Thursday, August 4, 2011

So Long, Brick

The Last Man Standing has finally sat down: columnist Phil "Brick" Wahl, of "Brick's Jazz Picks," has finally stepped down from his singular post as the L.A. Weekly's jazz columnist. Here's what he told Don Heckman of the International Review of Music:

A few days ago we received a missive from Brick Wahl telling us that he had ended his association with the L.A. Weekly. “Brick’s Picks has left the building” was the way he put it. A bit later we discovered that his continuing problems – “micro-editing,” “rewriting” – with a new editor had driven him to end the tenure of his widely read “Brick’s Picks” column.

“I walked,” he said. But it’s hard to understand how the Weekly could have allowed Brick’s departure to take place. No one has done a better job of covering the Southland jazz community. His intelligence, skill, musical insights and whimsical humor were immensely valuable – if, obviously, underappreciated– assets to the Weekly. And it’s their loss.

In honor of Mr. Wahl, here's one of our favorites from BJP, written in 2008 for Jazz Appreciation Month:

by Brick Wahl
The table was so close, it abutted the stage, and when Azar [Lawrence] blew that soprano of his you could look straight up into its innards and almost see the frantic rush of notes coming out all harmonized. It was that close. So close that you could feel the rhythm section, Lorca Hart’s pounding toms and John Heard’s thrumming bass and Nate Morgan’s jagged chords vibrating through the stage and through the table and into our bones. They had a groove going, a monster jazz groove, and it was unstoppable. Even Azar gave into it, left the stage to let the groove whirl itself senseless, turning and turning, ever widening. Morgan’s fingers were completely mad, pounding and pirouetting insanely intricate melodies out of Monk and McCoy and the blues and Chopin. Lorca, laughing, was all motion and whirring sticks.

Yet things did not fall apart. Because holding down that center was Heard, just his second night back at Charlie O’s after a long, scary illness. He leaned into his instrument and laid out a perfect lattice of bass notes that held everything together as it propelled it all forward. No mere anarchy, this. This was an infinite groove. This was a happening. This was jazz in all its overwhelming power, deep black music played white hot. Nothing else mattered. Not the whole crass music business, not the manufactured pop and rock and hip-hop that passes for American culture anymore, not a music press that pompously elevates mass-produced trash into art. None of that mattered, not an iota. This was a Sufi moment, all the horrors of the world dispelled by the twirling monster groove. No one slouching nowhere. When at last it came to a stop, the audience, spent, exploded with applause and rushed the stage to congratulate the players like they’d won the Stanley Cup.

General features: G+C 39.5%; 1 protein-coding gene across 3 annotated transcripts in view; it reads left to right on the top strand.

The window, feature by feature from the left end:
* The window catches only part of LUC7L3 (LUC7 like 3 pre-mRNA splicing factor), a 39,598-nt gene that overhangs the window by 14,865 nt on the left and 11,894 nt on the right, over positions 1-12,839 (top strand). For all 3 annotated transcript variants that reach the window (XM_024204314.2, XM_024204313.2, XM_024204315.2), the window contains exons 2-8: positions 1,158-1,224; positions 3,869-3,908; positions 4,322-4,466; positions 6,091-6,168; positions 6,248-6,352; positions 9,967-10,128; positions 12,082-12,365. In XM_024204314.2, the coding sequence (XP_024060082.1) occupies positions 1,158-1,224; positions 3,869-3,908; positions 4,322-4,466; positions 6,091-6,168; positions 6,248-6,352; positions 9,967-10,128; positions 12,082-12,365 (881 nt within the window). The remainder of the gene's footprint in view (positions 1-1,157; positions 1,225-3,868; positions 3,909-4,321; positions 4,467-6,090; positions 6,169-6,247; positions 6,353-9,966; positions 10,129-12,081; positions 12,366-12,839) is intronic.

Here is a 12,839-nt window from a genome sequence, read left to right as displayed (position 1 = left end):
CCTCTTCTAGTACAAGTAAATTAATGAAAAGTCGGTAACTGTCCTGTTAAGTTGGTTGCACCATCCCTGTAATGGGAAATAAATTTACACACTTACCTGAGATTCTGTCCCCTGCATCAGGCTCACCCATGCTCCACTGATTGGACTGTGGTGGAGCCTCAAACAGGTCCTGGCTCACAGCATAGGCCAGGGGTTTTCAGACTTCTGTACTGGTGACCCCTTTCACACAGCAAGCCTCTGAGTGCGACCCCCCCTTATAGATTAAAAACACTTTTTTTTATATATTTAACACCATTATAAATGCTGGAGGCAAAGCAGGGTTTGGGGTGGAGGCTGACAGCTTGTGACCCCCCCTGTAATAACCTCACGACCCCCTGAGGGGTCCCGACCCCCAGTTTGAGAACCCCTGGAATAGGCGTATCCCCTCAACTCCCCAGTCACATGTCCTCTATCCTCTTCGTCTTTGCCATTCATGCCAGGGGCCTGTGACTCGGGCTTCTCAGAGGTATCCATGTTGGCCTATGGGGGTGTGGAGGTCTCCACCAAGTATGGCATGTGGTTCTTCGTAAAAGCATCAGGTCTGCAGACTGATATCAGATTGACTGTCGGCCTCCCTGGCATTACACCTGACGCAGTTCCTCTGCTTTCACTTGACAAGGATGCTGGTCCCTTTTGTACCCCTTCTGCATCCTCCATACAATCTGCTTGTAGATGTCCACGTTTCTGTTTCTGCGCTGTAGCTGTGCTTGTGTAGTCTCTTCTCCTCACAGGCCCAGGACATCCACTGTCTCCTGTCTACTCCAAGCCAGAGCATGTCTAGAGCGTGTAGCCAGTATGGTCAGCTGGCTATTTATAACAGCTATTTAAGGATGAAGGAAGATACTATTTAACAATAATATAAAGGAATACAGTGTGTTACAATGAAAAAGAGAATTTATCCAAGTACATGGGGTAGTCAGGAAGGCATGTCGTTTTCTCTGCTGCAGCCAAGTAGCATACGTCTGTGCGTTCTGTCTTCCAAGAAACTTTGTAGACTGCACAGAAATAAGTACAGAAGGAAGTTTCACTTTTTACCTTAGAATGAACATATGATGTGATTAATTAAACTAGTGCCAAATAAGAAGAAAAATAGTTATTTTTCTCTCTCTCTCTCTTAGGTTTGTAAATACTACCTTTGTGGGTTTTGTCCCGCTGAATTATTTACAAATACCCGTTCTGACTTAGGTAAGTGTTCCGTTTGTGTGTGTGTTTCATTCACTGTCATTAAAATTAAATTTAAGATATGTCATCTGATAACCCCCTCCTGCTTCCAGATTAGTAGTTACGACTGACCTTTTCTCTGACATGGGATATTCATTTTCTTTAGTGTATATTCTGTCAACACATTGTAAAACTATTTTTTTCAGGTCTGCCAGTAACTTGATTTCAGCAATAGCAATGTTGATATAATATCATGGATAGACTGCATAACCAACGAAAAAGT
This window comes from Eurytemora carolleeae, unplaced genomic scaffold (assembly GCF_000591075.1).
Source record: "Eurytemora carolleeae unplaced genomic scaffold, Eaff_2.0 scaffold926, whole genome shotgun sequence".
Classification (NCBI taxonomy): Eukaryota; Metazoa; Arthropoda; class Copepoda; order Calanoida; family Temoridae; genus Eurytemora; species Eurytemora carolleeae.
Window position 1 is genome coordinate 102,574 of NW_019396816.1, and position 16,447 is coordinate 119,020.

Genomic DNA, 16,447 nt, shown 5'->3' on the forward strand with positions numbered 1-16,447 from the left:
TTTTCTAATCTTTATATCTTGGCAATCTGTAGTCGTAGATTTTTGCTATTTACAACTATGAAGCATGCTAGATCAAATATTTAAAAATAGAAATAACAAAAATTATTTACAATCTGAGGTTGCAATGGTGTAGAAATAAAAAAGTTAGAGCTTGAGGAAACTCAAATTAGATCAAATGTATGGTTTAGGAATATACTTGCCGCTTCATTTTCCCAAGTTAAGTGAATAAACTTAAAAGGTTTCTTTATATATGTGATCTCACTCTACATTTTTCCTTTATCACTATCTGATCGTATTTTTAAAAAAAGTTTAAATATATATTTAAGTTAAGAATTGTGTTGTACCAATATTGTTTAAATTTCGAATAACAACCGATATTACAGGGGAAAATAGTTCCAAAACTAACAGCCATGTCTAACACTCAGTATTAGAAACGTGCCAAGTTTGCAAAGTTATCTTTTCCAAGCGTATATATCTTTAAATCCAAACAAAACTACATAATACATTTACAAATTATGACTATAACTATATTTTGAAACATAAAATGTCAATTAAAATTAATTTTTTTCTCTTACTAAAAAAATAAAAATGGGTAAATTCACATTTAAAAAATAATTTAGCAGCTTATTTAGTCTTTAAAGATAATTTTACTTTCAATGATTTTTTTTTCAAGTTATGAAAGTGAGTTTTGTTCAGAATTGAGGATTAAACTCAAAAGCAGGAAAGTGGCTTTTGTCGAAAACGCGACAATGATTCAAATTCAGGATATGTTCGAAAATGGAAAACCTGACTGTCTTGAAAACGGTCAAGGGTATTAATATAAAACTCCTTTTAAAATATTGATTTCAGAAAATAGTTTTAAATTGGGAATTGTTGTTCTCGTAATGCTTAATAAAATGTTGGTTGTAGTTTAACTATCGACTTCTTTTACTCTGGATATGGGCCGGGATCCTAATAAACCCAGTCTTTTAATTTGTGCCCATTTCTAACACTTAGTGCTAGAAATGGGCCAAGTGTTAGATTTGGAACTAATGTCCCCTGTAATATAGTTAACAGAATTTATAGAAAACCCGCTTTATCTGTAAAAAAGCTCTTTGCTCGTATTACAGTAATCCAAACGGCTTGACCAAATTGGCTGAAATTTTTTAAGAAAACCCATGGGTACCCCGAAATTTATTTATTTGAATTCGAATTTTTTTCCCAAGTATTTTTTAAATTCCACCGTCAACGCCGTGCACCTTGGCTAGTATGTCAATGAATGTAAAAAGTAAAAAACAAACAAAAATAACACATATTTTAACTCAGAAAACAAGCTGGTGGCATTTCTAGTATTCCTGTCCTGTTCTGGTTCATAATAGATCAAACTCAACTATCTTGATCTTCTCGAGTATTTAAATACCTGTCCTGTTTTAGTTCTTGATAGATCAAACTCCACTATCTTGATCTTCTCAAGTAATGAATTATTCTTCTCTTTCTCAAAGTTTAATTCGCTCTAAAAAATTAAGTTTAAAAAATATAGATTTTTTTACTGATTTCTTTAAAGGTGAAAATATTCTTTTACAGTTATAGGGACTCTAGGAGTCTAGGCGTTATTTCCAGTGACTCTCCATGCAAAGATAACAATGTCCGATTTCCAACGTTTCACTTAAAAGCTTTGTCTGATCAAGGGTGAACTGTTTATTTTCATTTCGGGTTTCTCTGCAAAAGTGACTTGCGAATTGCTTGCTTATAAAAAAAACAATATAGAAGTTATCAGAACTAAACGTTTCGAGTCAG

But then if you dig jazz you’ve been there. Moments like that don’t happen every time; if you see enough jazz you’ll experience them. It’s one of the very last things in America, this battered America, that can take a sick and tired you and make you feel like you touched the sun. It still does what the American music industry has destroyed in almost every other music. It remains real, unpackaged, spontaneous. It’s immune to marketing campaigns and image consultants. They may have killed rock and pop and the rest, sucked them dry, but they haven’t touched jazz. Certainly not that night at Charlie O’s ... for if there had been any A&R people in the audience that night, as Lee Ving once said, they certainly went and died...That’s jazz appreciation. (published in LA Weekly, April 25-May 1, 2008)

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